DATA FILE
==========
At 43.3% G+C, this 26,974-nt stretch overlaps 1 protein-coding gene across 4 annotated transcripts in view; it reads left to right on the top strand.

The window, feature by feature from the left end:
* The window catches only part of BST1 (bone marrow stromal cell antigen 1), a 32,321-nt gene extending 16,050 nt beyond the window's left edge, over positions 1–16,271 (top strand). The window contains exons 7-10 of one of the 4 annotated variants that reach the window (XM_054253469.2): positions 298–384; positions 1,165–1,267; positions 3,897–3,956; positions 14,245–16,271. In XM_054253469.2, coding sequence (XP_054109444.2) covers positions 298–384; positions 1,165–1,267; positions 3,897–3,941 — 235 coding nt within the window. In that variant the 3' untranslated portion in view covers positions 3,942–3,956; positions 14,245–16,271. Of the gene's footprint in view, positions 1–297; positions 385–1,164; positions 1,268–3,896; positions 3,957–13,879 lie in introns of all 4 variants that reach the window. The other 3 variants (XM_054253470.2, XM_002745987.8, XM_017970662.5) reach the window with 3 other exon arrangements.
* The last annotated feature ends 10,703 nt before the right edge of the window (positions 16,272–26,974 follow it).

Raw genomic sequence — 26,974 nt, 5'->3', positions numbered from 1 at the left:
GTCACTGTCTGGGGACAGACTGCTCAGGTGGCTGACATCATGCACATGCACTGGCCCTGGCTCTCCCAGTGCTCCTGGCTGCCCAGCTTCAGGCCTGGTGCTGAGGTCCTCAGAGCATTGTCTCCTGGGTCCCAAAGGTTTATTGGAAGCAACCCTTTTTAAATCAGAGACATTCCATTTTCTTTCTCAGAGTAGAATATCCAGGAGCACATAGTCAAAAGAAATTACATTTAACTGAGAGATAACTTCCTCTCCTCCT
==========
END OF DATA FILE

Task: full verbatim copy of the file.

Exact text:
At 43.3% G+C, this 26,974-nt stretch overlaps 1 protein-coding gene across 4 annotated transcripts in view; it reads left to right on the top strand.

The window, feature by feature from the left end:
* The window catches only part of BST1 (bone marrow stromal cell antigen 1), a 32,321-nt gene extending 16,050 nt beyond the window's left edge, over positions 1–16,271 (top strand). The window contains exons 7-10 of one of the 4 annotated variants that reach the window (XM_054253469.2): positions 298–384; positions 1,165–1,267; positions 3,897–3,956; positions 14,245–16,271. In XM_054253469.2, coding sequence (XP_054109444.2) covers positions 298–384; positions 1,165–1,267; positions 3,897–3,941 — 235 coding nt within the window. In that variant the 3' untranslated portion in view covers positions 3,942–3,956; positions 14,245–16,271. Of the gene's footprint in view, positions 1–297; positions 385–1,164; positions 1,268–3,896; positions 3,957–13,879 lie in introns of all 4 variants that reach the window. The other 3 variants (XM_054253470.2, XM_002745987.8, XM_017970662.5) reach the window with 3 other exon arrangements.
* The last annotated feature ends 10,703 nt before the right edge of the window (positions 16,272–26,974 follow it).

Raw genomic sequence — 26,974 nt, 5'->3', positions numbered from 1 at the left:
GTCACTGTCTGGGGACAGACTGCTCAGGTGGCTGACATCATGCACATGCACTGGCCCTGGCTCTCCCAGTGCTCCTGGCTGCCCAGCTTCAGGCCTGGTGCTGAGGTCCTCAGAGCATTGTCTCCTGGGTCCCAAAGGTTTATTGGAAGCAACCCTTTTTAAATCAGAGACATTCCATTTTCTTTCTCAGAGTAGAATATCCAGGAGCACATAGTCAAAAGAAATTACATTTAACTGAGAGATAACTTCCTCTCCTCCT